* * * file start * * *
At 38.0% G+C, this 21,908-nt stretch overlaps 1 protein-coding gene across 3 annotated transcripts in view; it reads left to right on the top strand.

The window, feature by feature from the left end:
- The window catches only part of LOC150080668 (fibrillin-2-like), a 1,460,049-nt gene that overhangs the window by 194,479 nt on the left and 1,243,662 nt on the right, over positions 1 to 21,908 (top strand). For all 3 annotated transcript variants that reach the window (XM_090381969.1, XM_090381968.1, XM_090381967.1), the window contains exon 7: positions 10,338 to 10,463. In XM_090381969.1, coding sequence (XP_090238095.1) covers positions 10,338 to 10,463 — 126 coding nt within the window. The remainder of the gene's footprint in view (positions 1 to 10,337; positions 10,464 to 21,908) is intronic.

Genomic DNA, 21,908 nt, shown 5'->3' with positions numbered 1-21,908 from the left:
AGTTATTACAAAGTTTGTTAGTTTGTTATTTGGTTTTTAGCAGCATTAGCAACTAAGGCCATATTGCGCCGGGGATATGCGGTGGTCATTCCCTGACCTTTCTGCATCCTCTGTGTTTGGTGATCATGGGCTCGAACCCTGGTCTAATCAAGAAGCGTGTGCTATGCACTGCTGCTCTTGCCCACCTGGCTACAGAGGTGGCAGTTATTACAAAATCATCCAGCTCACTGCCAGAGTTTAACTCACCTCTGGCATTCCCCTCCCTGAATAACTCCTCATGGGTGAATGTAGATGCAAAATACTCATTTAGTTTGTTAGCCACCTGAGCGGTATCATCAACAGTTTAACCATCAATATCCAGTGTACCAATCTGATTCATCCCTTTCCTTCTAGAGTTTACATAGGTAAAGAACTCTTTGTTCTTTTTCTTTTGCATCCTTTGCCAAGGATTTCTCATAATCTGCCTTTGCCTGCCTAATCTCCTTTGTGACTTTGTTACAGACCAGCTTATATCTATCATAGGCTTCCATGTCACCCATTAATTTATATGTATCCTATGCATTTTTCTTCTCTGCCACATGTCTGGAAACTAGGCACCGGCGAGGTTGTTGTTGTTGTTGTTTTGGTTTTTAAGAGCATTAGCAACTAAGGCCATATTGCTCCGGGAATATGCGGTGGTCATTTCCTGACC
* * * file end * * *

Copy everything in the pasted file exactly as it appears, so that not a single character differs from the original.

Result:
At 38.0% G+C, this 21,908-nt stretch overlaps 1 protein-coding gene across 3 annotated transcripts in view; it reads left to right on the top strand.

The window, feature by feature from the left end:
- The window catches only part of LOC150080668 (fibrillin-2-like), a 1,460,049-nt gene that overhangs the window by 194,479 nt on the left and 1,243,662 nt on the right, over positions 1 to 21,908 (top strand). For all 3 annotated transcript variants that reach the window (XM_090381969.1, XM_090381968.1, XM_090381967.1), the window contains exon 7: positions 10,338 to 10,463. In XM_090381969.1, coding sequence (XP_090238095.1) covers positions 10,338 to 10,463 — 126 coding nt within the window. The remainder of the gene's footprint in view (positions 1 to 10,337; positions 10,464 to 21,908) is intronic.

Genomic DNA, 21,908 nt, shown 5'->3' with positions numbered 1-21,908 from the left:
AGTTATTACAAAGTTTGTTAGTTTGTTATTTGGTTTTTAGCAGCATTAGCAACTAAGGCCATATTGCGCCGGGGATATGCGGTGGTCATTCCCTGACCTTTCTGCATCCTCTGTGTTTGGTGATCATGGGCTCGAACCCTGGTCTAATCAAGAAGCGTGTGCTATGCACTGCTGCTCTTGCCCACCTGGCTACAGAGGTGGCAGTTATTACAAAATCATCCAGCTCACTGCCAGAGTTTAACTCACCTCTGGCATTCCCCTCCCTGAATAACTCCTCATGGGTGAATGTAGATGCAAAATACTCATTTAGTTTGTTAGCCACCTGAGCGGTATCATCAACAGTTTAACCATCAATATCCAGTGTACCAATCTGATTCATCCCTTTCCTTCTAGAGTTTACATAGGTAAAGAACTCTTTGTTCTTTTTCTTTTGCATCCTTTGCCAAGGATTTCTCATAATCTGCCTTTGCCTGCCTAATCTCCTTTGTGACTTTGTTACAGACCAGCTTATATCTATCATAGGCTTCCATGTCACCCATTAATTTATATGTATCCTATGCATTTTTCTTCTCTGCCACATGTCTGGAAACTAGGCACCGGCGAGGTTGTTGTTGTTGTTGTTTTGGTTTTTAAGAGCATTAGCAACTAAGGCCATATTGCTCCGGGAATATGCGGTGGTCATTTCCTGACC